SERMON: Christmas is just for children

Christmas is just for children!

A sermon preached at St Mary’s Iffley

by Andrew McKearney at Christmas 2018

The four gospels that we’ve got, each tells the Christmas story in their own way. Matthew majors on the wise men from the East and the flight into Egypt; Mark gives us nothing at all; Luke is the most elaborate, with the annunciation, the stable and the shepherds; John, the most profound with his magnificent prologue.

We tend to run these stories together to make just oneChristmas story! And perhaps that’s not a bad idea! Because scratch the surface and you discover that they’re all doing a similar thing – they’re telling us the significance of Jesus, his place in the purposes of God and the consequences of his life for us and for the world.

Take for instance the point made by both Matthew and Luke that Jesus was born of a virgin. They’re not interested in human reproduction! Rather their interest is in theology – that the origins of this person, Jesus, are to be sought in the purposes of God!

And John’s gospel makes exactly this point but completely differently. He spends no time at all giving us any birth stories or genealogies – instead he opens his gospel by going back, right back to the source of Jesus’ being:

​‘In the beginning was the Word, and the Word was

​with God, and the Word was God.’

The origins of Jesus lie not in time, but in eternity!

Or take the point made by Luke that Jesus was born in a stable because when Mary and Joseph got to Bethlehem they found there was no room for them in the inn. It’s a much-loved aspect of the Christmas story delightfully told by Luke.

But why does Luke give us this story? His point has got nothing to do with the pressure on housing in Bethlehem! Rather the homeless babe of Bethlehem tells us about how Jesus was treated throughout his life – that the Son of God was pushed aside from his birth, that as an adult he had nowhere to lay his head, and that eventually he was pushed out of the world entirely.

John in his prologue also tells us about this aspect of the life of Jesus, but again in a completely different way. He writes:

​‘He was in the world, and the world came into being

​through him; yet the world did not know him. He

​came to his own, and his own people did not accept​ him

There was never room for Jesus in any inn!

So the gospel writers weave a rich tapestry at Christmas, to tell us about the significance of Jesus, his life and what he stood for. And it’s done with such skill and elegance, using story, symbol, prophecy and philosophy. That’s why it bears repetition year after year – and it draws us to kneel with the wise men in wonder and delight!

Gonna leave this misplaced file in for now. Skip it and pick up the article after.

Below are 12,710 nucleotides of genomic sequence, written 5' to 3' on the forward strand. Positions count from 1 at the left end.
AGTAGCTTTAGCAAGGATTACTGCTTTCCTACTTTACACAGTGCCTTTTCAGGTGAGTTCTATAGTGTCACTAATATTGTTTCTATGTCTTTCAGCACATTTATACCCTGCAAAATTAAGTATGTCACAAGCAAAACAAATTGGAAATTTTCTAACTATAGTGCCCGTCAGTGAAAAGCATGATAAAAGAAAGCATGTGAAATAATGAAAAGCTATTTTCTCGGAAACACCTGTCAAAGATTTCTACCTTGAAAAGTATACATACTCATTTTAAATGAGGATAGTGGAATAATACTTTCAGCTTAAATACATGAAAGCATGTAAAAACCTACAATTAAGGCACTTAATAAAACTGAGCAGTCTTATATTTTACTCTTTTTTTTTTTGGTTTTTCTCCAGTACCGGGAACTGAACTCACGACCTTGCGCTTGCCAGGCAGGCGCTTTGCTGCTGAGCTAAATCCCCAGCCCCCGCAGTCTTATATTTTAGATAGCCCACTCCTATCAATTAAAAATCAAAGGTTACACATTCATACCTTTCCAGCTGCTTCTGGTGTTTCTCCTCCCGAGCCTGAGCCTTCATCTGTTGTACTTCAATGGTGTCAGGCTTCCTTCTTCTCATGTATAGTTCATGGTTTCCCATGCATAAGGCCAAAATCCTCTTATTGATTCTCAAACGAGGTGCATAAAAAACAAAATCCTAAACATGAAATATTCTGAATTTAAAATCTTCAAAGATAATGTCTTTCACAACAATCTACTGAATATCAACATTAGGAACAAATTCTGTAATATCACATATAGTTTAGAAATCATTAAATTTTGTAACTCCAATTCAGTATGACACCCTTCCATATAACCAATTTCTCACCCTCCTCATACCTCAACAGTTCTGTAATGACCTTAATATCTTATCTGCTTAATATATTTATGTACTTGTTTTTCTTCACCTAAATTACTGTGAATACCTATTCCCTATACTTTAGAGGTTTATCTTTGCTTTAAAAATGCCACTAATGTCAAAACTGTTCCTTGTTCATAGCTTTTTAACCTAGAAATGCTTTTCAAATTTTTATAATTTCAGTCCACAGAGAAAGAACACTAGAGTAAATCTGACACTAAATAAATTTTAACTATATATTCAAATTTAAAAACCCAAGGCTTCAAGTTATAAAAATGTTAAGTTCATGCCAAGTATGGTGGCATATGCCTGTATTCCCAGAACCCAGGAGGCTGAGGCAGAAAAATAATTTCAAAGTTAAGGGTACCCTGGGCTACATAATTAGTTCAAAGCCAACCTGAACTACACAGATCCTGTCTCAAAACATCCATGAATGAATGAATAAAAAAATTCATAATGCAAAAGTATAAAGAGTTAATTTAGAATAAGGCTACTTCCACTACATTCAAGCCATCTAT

So what about those wise men?

At first Matthew is very keen in his gospel to emphasize that Jesus is Jewish, opening with a genealogy that traces his ancestry all the way back to Abraham! And the way that Matthew uses the story of the wise men is to tell us that even though Jesus is the Jewish messiah his importance is not limited to the boundaries of Judaism – he has a universal significance!

And what do we hear in John’s prologue?

​‘The true light, which enlightens everyone,

​was coming into the world.’

There are no limits to his influence, no barriers, no borders!

It was either Frances or G.K. Chesterton, which of them it was no one seems quite sure! Anyway, one of them captures in a poem the moment when the wise men discover the door to the manger:

​‘Here is the little door,

​lift up the latch; O lift!

​We need not wander more,

​but enter with our gift…..’

I’ve printed the words on page 17 of your service booklets so please take it home to read afterwards if you want. For tonight/this morning, it’s just the beginning of that poem that interests me:

​‘Here is the little door,

​lift up the latch; O lift!’

(Tonight) /Last night/ a huge number of pilgrims (are gathering) /gathered/ in Manger Square outside the Church of the Nativity – the church is built on the site in Bethlehem where for centuries Christian pilgrims have travelled – tradition has it that it’s where Jesus was born.

Once inside the church, you go down some steps and there is the place where Mary gave birth to Christ, the sacred spot marked with a silver star. The walls that surround the spot are now covered over so that pilgrims can no longer remove bits of rock to take home with them!

I’ve given you two pictures of the main entrance to the Church of the Nativity on pages 18 & 19 of your service booklets. That’s not the entrance to the manger but to the main church! And as you can see on page 18 it used to be much larger than it is now.

But to ensure that people on horseback and people wearing armour and carrying swords and shields could not get in, the entrance has been made much smaller, so much so that, as you can see from the picture on page 19, to get through the doorway you have to crouch down – unless of course you’re a child! And that’s the point!

The name given to this door at the Church of the Nativity is The Door of Humility.

It suggests that to receive the gift of God lying in the arms of Mary, as adults we have to remove our protective layers, bend down and go through The Door of Humility.

The poem that I’ve referred to describes the door to the manger, as the little door.

​‘Here is the little door,​ lift up the latch; O lift!’

It suggests that to follow the wise men we must become like children again, lift the latch on the little door and go inside.

You see Christmas is just for children! So we need to turn and be like them, and kneel in wonder and delight as heaven touches earth tonight